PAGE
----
Wyandot Indian Mill7417 County Road 47
Upper Sandusky, Ohio 43351
419-294-4022 | www.wyandothistory.org
The Indian Mill on the Sandusky River
Refurbished in 2017, the Indian Mill features exhibits about milling and a scale model of the original Wyandot Mill. The curators are knowledgeable about millworks and local history, and the scenic setting will make for a pleasurable experience.
Refurbished in 2017, the Indian Mill features exhibits about construction and a scale model of the original Wyandot Indian Mill. The curators are knowledgeable about millworks and local history, and the scenic setting makes for a pleasurable experience. After the War of 1812, the federal government wrote a new treaty with Ohio’s Native Americans. Negotiated at Fort Meigs, the Treaty at the Foot of the Rapids provided an unusual provision for the Wyandot, who had remained neutral during the conflict with Great Britain. The treaty stated that the government would “erect a saw mill and a gristmill upon some part of the Wyandot reservation, for their use.” True to its word, the government provided about $4,000 to construct the two mills which became operational in 1820. The treaty also provided for a miller, paid out of federal coffers; Charles White was the first miller who earned a monthly stipend of $15 to operate the mill. For many years, the Indian Mill on the Sandusky River was the only mill in the area and provided lumber milling and grain grinding to white residents as well as to the Wyandot. After the Wyandot agreed to sell their holdings on the Sandusky Plain, the mill was dismantled in 1861. The present building, about 300 feet upstream from the first Indian Mill, was built by Lewis Rummel using materials from the Indian Mill, including thick walnut beams that can be seen inside the museum. Over time, as water levels decreased in the river, the mill could grind only cornmeal; it ceased operation in 1941. The building sat idle for 20 years until it was gifted to the Ohio History Connection.Read More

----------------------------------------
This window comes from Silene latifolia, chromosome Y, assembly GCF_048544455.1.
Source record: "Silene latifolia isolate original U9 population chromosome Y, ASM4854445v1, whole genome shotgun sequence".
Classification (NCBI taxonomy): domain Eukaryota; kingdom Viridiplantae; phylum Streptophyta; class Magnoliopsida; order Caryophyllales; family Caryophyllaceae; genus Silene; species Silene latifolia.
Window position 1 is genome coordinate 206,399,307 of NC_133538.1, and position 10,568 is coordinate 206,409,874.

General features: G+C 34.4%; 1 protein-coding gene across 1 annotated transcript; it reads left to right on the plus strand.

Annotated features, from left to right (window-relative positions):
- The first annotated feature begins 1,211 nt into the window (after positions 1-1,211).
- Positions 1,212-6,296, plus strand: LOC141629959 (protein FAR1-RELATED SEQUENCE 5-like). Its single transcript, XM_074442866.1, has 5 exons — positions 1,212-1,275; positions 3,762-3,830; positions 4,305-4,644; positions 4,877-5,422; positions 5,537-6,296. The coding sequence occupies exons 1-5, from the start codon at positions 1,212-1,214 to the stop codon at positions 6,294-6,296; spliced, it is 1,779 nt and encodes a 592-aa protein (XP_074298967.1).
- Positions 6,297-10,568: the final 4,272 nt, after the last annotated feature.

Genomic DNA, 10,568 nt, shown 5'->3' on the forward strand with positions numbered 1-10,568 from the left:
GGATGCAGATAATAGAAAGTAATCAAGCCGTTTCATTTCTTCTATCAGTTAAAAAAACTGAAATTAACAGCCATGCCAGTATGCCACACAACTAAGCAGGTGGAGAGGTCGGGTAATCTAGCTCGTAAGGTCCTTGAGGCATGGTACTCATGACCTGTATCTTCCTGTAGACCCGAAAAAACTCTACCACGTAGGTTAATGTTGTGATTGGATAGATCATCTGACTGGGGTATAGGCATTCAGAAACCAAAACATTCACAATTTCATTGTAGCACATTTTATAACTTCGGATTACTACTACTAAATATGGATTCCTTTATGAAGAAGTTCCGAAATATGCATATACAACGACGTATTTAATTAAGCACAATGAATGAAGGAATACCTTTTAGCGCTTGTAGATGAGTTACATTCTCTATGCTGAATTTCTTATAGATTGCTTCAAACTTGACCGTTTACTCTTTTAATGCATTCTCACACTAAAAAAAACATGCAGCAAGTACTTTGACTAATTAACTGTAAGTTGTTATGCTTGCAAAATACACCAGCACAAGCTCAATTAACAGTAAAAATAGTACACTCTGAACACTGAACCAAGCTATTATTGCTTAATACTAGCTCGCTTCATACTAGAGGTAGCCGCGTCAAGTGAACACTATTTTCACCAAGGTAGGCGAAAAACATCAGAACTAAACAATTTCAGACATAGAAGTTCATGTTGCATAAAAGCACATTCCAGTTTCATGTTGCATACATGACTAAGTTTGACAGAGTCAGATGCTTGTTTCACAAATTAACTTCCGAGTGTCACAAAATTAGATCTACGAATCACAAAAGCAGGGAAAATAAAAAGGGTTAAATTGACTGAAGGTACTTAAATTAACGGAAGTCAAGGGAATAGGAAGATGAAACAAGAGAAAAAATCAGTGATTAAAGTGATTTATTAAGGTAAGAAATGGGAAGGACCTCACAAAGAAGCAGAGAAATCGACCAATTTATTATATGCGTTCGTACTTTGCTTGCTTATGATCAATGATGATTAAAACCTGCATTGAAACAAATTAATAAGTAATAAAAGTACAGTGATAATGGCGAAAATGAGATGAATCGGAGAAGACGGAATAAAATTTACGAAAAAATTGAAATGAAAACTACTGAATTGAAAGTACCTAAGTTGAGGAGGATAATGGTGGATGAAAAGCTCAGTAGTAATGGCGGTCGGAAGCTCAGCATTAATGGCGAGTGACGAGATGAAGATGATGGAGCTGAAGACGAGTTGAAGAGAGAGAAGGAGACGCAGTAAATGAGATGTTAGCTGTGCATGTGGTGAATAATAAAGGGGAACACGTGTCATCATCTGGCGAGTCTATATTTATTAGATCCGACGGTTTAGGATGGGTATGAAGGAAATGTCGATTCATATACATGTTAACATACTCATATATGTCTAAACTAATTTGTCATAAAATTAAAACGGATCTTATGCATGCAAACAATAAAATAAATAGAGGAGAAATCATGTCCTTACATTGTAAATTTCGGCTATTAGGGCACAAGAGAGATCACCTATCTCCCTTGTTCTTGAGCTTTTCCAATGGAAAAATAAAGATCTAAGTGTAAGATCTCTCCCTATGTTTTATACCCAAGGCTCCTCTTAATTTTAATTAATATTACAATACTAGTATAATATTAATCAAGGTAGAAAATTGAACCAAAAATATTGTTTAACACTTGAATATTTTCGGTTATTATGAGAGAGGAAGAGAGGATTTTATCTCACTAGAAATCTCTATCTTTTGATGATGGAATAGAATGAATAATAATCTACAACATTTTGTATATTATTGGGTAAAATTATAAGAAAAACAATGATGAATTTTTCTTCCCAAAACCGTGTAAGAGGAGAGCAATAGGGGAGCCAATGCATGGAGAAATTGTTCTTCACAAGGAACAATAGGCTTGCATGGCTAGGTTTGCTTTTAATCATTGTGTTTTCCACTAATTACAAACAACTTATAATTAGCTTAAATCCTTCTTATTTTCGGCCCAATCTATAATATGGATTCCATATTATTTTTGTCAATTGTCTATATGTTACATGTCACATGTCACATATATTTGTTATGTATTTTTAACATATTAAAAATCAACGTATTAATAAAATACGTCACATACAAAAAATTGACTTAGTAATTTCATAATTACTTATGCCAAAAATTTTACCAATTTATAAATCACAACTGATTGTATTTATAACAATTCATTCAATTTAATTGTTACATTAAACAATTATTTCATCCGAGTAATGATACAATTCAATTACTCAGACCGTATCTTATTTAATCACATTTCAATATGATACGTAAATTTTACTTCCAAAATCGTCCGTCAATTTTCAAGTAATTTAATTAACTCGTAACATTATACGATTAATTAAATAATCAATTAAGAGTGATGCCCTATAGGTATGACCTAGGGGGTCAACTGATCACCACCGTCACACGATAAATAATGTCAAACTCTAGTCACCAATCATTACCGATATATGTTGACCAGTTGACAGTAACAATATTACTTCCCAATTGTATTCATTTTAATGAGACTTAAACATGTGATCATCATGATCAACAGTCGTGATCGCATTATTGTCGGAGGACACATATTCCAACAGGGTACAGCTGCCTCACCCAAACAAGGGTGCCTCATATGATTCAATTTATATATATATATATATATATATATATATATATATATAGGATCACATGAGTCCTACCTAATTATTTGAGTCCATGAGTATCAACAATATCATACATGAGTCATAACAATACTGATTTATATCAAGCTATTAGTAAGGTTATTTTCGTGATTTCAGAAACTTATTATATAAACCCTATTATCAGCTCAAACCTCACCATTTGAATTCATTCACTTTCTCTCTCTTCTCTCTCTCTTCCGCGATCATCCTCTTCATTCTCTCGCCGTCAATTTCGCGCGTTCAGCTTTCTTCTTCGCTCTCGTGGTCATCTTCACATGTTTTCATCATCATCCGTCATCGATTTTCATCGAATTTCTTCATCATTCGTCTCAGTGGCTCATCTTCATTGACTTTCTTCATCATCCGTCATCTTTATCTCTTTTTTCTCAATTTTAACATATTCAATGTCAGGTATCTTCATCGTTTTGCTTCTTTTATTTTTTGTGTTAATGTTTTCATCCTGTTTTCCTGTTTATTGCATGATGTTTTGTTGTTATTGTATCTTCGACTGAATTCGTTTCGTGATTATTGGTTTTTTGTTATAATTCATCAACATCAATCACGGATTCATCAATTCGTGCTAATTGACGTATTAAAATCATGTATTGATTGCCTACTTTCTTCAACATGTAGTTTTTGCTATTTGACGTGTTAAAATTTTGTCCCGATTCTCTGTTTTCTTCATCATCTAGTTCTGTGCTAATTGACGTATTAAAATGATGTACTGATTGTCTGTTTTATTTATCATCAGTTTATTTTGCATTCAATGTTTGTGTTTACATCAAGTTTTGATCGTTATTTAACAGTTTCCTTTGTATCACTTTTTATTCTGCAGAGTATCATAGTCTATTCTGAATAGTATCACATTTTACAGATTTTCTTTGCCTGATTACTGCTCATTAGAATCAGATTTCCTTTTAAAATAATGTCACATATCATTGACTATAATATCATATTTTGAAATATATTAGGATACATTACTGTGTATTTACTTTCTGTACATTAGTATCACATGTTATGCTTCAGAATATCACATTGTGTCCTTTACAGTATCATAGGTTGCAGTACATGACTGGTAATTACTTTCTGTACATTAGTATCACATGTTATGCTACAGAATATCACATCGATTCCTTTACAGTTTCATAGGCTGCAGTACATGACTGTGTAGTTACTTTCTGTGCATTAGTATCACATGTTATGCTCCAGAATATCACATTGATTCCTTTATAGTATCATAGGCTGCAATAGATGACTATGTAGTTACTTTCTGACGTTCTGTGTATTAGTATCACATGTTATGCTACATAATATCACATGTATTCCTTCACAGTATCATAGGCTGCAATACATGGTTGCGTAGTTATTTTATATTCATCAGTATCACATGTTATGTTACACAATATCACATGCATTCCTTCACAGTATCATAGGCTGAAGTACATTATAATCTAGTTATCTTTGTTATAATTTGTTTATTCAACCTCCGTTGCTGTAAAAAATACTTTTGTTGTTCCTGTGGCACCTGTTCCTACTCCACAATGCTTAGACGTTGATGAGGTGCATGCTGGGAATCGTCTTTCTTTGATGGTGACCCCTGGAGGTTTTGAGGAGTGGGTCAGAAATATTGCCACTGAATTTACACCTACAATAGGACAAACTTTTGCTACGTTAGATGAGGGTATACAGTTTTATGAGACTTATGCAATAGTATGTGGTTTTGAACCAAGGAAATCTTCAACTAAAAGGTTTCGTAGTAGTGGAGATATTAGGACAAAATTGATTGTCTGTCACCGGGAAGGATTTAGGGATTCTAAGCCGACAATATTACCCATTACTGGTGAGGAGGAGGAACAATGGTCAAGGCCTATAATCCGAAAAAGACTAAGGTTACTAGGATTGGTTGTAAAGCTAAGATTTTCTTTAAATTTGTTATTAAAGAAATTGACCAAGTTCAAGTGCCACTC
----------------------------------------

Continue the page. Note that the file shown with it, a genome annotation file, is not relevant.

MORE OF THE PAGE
Notes for Travelers
The scenic setting of the Indian Mill is perfect for an afternoon picnic. Cross the bridge over the Sandusky River to a little park opposite the mill. The park offers river access, grills, and fire pits – and a great view of the mill facing the water.